White House Stonewalls Questions On Trump, Wealthy Benefiting From Tax Bill

White House press secretary Sarah Huckabee Sanders speaks during the daily press briefing in the Brady Press Briefing Room at the White House, in Washington, DC., on December 19, 2017. (Photo by Oliver Contreras/SIPA... White House press secretary Sarah Huckabee Sanders speaks during the daily press briefing in the Brady Press Briefing Room at the White House, in Washington, DC., on December 19, 2017. (Photo by Oliver Contreras/SIPA USA)(Sipa via AP Images) MORE LESS
December 19, 2017 3:47 p.m.
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White House press secretary Sarah Huckabee Sanders on Tuesday dodged questions about how Republicans’ tax bill would benefit the richest Americans, including President Donald Trump himself.

Trump stands to gain from a variety of provisions in the bill, including its lowered top tax rate, doubled estate tax exemption and rate cut for pass through businesses.

The carried interest loophole, which allows hedge fund managers to earn fees at a much lower tax rate than normal income, is something “the President promised again and again and again to close,” Fox News’ John Roberts said during a press briefing Tuesday. “Why did the President not insist on getting rid of that?” he asked.

“Look, the President was focused and he laid out what his four biggest principles were, that he wanted to make sure we are part of any piece of legislation,” Sanders responded. “We feel that the piece of legislation, where it is now, certainly answered and addressed that. That has been our focus all along, and what we’ve continued to talk about consistently here and every time we’ve talked about taxes.”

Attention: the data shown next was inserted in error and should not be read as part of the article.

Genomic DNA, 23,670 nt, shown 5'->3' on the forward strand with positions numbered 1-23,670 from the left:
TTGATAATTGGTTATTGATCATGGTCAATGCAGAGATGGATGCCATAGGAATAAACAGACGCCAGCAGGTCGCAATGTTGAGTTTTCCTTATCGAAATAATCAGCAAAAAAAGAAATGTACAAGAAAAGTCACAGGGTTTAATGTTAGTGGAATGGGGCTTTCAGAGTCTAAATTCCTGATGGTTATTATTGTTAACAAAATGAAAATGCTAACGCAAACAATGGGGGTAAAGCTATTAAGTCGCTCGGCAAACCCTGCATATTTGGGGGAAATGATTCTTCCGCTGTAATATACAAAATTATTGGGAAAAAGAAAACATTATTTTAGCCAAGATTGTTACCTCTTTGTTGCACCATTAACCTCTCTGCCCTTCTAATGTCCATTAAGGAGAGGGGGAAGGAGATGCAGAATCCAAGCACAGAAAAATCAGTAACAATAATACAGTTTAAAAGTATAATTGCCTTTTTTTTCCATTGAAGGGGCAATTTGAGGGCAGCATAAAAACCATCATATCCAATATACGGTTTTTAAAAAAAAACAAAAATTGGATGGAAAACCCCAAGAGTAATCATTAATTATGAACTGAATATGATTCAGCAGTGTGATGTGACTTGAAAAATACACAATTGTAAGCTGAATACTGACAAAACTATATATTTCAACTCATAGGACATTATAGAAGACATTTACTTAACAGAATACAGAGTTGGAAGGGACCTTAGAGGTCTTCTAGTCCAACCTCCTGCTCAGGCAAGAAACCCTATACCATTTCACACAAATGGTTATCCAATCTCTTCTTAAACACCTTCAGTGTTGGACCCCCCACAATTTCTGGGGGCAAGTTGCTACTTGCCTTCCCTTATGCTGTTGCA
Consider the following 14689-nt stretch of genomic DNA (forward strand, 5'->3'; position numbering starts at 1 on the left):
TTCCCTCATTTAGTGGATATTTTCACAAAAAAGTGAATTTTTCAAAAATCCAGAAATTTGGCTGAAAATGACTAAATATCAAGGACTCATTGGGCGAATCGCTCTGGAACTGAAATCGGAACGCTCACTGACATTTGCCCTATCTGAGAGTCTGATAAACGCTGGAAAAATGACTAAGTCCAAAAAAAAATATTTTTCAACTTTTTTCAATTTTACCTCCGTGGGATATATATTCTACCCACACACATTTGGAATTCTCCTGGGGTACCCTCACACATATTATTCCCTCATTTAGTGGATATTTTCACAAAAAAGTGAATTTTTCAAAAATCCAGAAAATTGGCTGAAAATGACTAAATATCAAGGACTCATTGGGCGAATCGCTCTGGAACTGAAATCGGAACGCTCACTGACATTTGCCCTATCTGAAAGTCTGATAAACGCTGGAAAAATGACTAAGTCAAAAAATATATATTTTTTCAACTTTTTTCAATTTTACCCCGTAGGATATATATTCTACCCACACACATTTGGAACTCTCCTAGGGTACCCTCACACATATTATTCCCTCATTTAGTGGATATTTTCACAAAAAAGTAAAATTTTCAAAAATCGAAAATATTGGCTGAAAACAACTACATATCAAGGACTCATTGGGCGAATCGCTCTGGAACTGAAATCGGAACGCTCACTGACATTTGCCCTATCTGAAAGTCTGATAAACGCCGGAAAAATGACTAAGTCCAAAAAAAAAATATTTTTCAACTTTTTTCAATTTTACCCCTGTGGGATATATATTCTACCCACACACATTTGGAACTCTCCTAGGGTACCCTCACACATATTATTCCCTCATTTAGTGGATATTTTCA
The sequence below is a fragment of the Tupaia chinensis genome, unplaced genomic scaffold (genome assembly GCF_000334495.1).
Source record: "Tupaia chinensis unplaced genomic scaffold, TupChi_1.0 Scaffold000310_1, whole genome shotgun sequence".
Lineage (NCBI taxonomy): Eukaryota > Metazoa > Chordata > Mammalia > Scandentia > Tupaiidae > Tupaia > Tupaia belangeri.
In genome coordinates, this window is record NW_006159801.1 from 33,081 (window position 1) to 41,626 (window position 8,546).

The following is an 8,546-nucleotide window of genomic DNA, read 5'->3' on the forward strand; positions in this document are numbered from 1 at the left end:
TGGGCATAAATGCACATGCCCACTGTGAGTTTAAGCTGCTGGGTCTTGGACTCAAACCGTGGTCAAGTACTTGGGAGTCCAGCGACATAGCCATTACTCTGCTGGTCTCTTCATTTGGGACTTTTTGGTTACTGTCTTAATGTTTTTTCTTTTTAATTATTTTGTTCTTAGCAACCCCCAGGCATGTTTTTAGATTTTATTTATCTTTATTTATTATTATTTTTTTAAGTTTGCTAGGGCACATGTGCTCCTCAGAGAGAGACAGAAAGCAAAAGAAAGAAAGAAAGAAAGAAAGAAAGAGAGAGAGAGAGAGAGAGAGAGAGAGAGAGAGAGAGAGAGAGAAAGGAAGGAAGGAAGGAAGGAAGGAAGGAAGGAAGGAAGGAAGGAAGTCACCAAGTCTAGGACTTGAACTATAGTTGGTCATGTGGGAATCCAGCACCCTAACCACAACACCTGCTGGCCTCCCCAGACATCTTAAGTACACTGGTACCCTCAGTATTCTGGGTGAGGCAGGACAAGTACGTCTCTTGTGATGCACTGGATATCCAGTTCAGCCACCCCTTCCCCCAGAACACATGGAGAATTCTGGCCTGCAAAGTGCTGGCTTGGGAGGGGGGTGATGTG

“The President has said that this tax bill is going to cost him a fortune, it’s actually not the case,” ABC News’ Cecilia Vega said. “How does he figure this is going to cost him a lot of money?”

“Look, we expect that it likely will, certainly on the personal side, could cost the President a lot of money,” Sanders said, making a claim for which the White House has offered no evidence, including releasing the President’s tax returns.

“Again, the President’s focus hasn’t necessarily been at all on himself,” she added.

Vega pressed: “But he stands to benefit from pass through deductions, top rate tax deduction, estate tax exemption has doubled, he’s going to make money on that?”

“Again, this is a tax plan that we hope benefits all Americans,” Sanders said. “Priority number one is middle class Americans. That has been this administration’s focus. We feel like that is certainly addressed.”

Later, a reporter returned to Roberts’ question: “How is keeping the carried interest loophole, or at least a portion of it, good for the middle class?”  

Sanders didn’t answer.

“Look, the big priorities we had, I’ll go back, were ‘make it easy,’ ‘make it fair,’ ‘win again,’ and ‘bring it home.’ We feel like this tax legislation certainly does that.”

When a reporter pressed later on Vega’s line of question — that Sanders didn’t “disagree” that Trump will benefit — the press secretary let slip some acknowledgement that he would.

“I said that in some ways, particularly on the personal side, the President will likely take a big hit,” she said. “But on the business hit he could benefit, but the biggest focus for this White House has been to make sure all Americans are better off today after this tax package passes than they were beforehand.”

CNN’s Jim Acosta tried once more as the briefing ended.

“The President did say that this tax cut bill would cost him a fortune. That was false, right?”

“No, because on the personal side this actually could impact the President in a large way,” Sanders replied.

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